At left: Virginia Rutgers of Plainwell gets a ride home from volunteer driver Dan Kelsey after dialysis at Fresenius Medical Care.

Volunteers needed to help seniors and veterans stay independent in Allegan County

Virginia Ransbottom, Staff Writer

Volunteer drivers are needed for Allegan County Senior and Veteran Services and its service providers.

“ACRDC (Allegan County Resource Develop­ment Com­mit­t­ee Inc.) used to have 17 drivers and now they’re down to 11,” said senior services director Sherry Owens.
“It’s typical to ebb and flow, but right now we’re definitely ebbing.”
Owens said the drivers needed are personal drivers who use their own vehicle to pick up seniors or veterans who might need to get to medical and legal appointments, meal sites, shopping or other errands.
“While we have ACT (Allegan County Transport­ation public transit), those drivers are not able to get off the bus to shovel clients’ entrances, carry a grocery bag or knock on the door if clients are running late,” Owens said. “It’s a more personalized service that helps seniors stay independent or gives families some respite.”
Owens herself may transport up to three dialysis patients in one trip and also consolidates the ride to make sure clients have groceries and medications.
Volunteer driver Dan Kelsey, of Martin, said it has its rewards.
“I haven’t been working and this makes me feel useful by giving back,” he said. “It keeps me engaged and active while helping people.”
Kelsey had given up his job to stay by his mother’s side while she battled Alzheim­er’s. 
“One thing leads to another and I became familiar with the need for respite for family members,” he said. “Often, clients of programs are living in the home of a family member.”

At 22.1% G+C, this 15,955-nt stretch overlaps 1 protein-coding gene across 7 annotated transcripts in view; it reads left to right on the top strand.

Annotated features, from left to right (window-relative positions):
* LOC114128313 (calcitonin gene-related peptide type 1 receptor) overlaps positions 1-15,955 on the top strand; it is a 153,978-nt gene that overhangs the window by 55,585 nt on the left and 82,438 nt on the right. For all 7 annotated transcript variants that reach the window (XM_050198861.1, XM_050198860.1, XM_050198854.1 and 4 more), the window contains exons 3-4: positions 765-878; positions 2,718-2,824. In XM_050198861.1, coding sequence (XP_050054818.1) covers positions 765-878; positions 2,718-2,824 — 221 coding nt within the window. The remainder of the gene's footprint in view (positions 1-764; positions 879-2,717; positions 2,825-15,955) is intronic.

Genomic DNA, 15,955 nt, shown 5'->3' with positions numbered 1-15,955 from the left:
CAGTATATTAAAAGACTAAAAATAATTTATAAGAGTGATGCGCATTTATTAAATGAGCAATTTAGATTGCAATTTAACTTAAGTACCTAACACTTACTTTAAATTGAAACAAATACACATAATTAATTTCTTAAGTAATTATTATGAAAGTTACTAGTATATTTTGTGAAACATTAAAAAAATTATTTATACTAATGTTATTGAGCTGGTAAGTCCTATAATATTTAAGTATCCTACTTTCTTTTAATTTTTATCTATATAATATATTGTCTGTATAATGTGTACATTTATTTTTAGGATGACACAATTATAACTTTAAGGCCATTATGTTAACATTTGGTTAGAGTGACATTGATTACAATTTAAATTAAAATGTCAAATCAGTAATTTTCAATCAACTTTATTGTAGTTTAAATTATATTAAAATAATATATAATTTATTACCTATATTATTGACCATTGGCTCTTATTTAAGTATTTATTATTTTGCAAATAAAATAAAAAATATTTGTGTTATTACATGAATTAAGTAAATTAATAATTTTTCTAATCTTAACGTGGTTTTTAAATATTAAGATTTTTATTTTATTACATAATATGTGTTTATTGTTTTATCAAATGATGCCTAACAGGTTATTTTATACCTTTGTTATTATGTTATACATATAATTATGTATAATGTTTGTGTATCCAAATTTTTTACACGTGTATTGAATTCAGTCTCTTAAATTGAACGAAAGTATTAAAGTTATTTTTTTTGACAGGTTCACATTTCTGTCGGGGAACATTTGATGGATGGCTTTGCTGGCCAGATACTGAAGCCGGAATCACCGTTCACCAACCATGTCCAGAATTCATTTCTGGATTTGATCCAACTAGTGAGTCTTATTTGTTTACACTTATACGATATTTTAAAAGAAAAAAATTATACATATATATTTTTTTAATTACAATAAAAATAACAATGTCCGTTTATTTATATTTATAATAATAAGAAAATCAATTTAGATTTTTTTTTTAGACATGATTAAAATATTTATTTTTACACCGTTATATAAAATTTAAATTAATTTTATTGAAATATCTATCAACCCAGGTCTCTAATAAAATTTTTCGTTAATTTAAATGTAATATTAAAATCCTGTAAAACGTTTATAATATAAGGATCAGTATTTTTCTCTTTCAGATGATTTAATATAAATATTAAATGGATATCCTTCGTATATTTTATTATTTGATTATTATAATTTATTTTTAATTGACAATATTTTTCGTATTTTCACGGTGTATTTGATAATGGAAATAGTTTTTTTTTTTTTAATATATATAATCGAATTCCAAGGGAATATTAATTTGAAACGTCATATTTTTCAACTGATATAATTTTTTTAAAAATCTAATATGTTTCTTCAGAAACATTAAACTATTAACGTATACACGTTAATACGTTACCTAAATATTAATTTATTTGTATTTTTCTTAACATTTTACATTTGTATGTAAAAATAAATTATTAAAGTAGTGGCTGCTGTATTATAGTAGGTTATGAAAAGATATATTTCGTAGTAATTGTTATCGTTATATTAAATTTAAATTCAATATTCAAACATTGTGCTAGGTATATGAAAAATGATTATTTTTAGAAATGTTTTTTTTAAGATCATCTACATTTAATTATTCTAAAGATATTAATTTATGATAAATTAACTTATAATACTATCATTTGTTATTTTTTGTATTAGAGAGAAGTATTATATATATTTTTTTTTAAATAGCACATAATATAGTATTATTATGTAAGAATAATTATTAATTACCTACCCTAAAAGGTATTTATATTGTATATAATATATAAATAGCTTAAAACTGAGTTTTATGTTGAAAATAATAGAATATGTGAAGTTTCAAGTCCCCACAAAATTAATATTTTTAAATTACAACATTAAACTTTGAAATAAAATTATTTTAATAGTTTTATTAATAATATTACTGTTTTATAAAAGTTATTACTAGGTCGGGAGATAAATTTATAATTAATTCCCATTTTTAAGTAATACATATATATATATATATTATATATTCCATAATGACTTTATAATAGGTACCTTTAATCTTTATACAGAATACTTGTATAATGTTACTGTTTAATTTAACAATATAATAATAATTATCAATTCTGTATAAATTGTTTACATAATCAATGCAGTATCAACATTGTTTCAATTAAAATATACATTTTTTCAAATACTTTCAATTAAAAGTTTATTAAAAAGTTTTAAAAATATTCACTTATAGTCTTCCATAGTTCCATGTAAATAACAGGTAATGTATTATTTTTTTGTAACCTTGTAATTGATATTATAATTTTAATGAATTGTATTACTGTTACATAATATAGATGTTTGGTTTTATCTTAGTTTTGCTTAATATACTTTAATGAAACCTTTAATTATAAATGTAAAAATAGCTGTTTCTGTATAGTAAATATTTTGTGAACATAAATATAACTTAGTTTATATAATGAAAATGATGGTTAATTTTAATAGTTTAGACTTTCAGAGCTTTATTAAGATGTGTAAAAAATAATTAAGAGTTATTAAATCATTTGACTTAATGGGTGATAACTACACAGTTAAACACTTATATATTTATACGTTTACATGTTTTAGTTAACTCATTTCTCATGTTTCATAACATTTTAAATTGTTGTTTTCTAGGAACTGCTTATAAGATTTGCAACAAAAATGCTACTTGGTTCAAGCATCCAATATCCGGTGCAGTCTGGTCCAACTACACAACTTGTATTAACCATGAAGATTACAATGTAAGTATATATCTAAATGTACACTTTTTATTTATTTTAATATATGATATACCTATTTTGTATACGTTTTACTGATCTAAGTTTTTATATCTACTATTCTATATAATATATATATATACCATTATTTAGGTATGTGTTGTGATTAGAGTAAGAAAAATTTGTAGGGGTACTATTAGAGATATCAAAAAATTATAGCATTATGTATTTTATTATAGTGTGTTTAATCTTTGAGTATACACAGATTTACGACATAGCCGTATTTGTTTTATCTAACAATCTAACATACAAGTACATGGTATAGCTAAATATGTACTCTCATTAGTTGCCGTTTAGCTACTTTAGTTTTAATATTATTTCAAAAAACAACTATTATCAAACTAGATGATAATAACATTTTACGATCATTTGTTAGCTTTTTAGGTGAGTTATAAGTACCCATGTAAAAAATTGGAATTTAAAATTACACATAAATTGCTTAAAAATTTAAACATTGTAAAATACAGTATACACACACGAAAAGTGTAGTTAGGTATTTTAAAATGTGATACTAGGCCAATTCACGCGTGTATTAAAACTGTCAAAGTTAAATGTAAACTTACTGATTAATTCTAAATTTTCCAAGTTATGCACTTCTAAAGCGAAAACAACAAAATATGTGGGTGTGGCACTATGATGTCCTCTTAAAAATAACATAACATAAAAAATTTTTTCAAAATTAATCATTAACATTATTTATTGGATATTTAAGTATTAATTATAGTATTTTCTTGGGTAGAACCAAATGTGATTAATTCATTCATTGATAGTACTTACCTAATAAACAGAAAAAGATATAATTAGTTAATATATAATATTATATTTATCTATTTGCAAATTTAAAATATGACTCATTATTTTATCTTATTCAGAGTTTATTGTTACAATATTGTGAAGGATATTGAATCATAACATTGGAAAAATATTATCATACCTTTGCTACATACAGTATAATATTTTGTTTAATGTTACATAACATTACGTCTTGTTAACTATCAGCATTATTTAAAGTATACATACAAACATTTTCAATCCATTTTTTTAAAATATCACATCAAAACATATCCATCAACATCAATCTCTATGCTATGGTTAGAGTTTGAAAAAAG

One of Kelsey’s clients, Virginia Rutgers of Plainwell said without the personal drivers she would not be here today.
“Once you start dialysis you can’t stop or you could be dead within a few weeks,” she said. “I have a prosthetic leg so I don’t drive and I can’t afford other transportation.” 
Rutgers has been going to dialysis for two years from Plainwell to Allegan three times a week for more than fours hours a day—which would be too much to expect from family or friends, she said. 
“Besides, Dan and I like to talk about the Detroit Tigers.”
Rutgers is one of Kelsey’s more talkative clients. 
“Most of my clients aren’t as outspoken as Miss Daisy (from the movie ‘Driving Miss Daisy’),” Kelsey said. “In fact, some of them don’t talk at all.”
While clients’ personalities may vary, so do shifts for driving. For instance, Owens may pick up Rutgers to take her to her appointment and Kelsey may pick her up after the appointment.
Kelsey chooses to drive about 250 miles a week and is paid 50.5 cents per mile. The Commission on Aging board is currently considering raising that to 56 cents per mile for drivers.
“I set a limit on how much I’m willing to drive because my car won’t last forever,” Kelsey said. “I drive clients to doctors or dialysis appointments, Christian Neighbors and to the Generations day care.”